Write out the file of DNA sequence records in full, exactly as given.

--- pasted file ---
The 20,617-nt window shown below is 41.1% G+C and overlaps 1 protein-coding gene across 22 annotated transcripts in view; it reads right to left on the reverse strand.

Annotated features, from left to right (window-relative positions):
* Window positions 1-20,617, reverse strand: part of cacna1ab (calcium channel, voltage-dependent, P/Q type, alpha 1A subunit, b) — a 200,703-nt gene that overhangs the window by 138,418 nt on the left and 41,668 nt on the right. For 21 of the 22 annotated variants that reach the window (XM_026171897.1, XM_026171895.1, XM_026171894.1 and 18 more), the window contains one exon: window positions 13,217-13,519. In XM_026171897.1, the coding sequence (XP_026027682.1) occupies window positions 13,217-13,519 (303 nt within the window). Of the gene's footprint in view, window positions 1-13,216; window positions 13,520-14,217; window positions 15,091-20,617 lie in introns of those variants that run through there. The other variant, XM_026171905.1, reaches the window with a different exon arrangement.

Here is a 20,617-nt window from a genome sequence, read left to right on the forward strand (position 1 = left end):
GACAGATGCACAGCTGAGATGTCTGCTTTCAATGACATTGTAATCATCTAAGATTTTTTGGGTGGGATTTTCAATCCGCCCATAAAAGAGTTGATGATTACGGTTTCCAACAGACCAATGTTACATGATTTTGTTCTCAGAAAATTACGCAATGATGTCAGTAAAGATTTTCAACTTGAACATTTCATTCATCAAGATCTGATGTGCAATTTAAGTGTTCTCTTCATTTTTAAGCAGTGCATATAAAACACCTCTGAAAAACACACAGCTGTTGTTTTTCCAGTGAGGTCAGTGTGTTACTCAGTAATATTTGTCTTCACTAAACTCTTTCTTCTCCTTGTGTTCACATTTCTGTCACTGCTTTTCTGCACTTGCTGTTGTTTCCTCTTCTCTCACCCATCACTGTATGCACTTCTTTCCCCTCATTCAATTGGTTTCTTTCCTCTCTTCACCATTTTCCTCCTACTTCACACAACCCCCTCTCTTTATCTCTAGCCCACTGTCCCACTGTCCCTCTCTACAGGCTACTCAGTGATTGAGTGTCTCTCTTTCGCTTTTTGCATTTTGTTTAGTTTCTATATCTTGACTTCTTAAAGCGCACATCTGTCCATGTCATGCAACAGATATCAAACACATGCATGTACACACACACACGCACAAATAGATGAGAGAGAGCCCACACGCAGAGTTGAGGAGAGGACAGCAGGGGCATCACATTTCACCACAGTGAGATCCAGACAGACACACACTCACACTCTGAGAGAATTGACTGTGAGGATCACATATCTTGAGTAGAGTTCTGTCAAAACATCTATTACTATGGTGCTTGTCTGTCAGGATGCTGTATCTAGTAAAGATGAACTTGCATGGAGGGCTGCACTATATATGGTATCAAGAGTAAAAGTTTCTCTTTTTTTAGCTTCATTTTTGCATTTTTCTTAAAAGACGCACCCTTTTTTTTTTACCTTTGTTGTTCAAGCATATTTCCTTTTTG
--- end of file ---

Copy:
The 20,617-nt window shown below is 41.1% G+C and overlaps 1 protein-coding gene across 22 annotated transcripts in view; it reads right to left on the reverse strand.

Annotated features, from left to right (window-relative positions):
* Window positions 1-20,617, reverse strand: part of cacna1ab (calcium channel, voltage-dependent, P/Q type, alpha 1A subunit, b) — a 200,703-nt gene that overhangs the window by 138,418 nt on the left and 41,668 nt on the right. For 21 of the 22 annotated variants that reach the window (XM_026171897.1, XM_026171895.1, XM_026171894.1 and 18 more), the window contains one exon: window positions 13,217-13,519. In XM_026171897.1, the coding sequence (XP_026027682.1) occupies window positions 13,217-13,519 (303 nt within the window). Of the gene's footprint in view, window positions 1-13,216; window positions 13,520-14,217; window positions 15,091-20,617 lie in introns of those variants that run through there. The other variant, XM_026171905.1, reaches the window with a different exon arrangement.

Here is a 20,617-nt window from a genome sequence, read left to right on the forward strand (position 1 = left end):
GACAGATGCACAGCTGAGATGTCTGCTTTCAATGACATTGTAATCATCTAAGATTTTTTGGGTGGGATTTTCAATCCGCCCATAAAAGAGTTGATGATTACGGTTTCCAACAGACCAATGTTACATGATTTTGTTCTCAGAAAATTACGCAATGATGTCAGTAAAGATTTTCAACTTGAACATTTCATTCATCAAGATCTGATGTGCAATTTAAGTGTTCTCTTCATTTTTAAGCAGTGCATATAAAACACCTCTGAAAAACACACAGCTGTTGTTTTTCCAGTGAGGTCAGTGTGTTACTCAGTAATATTTGTCTTCACTAAACTCTTTCTTCTCCTTGTGTTCACATTTCTGTCACTGCTTTTCTGCACTTGCTGTTGTTTCCTCTTCTCTCACCCATCACTGTATGCACTTCTTTCCCCTCATTCAATTGGTTTCTTTCCTCTCTTCACCATTTTCCTCCTACTTCACACAACCCCCTCTCTTTATCTCTAGCCCACTGTCCCACTGTCCCTCTCTACAGGCTACTCAGTGATTGAGTGTCTCTCTTTCGCTTTTTGCATTTTGTTTAGTTTCTATATCTTGACTTCTTAAAGCGCACATCTGTCCATGTCATGCAACAGATATCAAACACATGCATGTACACACACACACGCACAAATAGATGAGAGAGAGCCCACACGCAGAGTTGAGGAGAGGACAGCAGGGGCATCACATTTCACCACAGTGAGATCCAGACAGACACACACTCACACTCTGAGAGAATTGACTGTGAGGATCACATATCTTGAGTAGAGTTCTGTCAAAACATCTATTACTATGGTGCTTGTCTGTCAGGATGCTGTATCTAGTAAAGATGAACTTGCATGGAGGGCTGCACTATATATGGTATCAAGAGTAAAAGTTTCTCTTTTTTTAGCTTCATTTTTGCATTTTTCTTAAAAGACGCACCCTTTTTTTTTTACCTTTGTTGTTCAAGCATATTTCCTTTTTG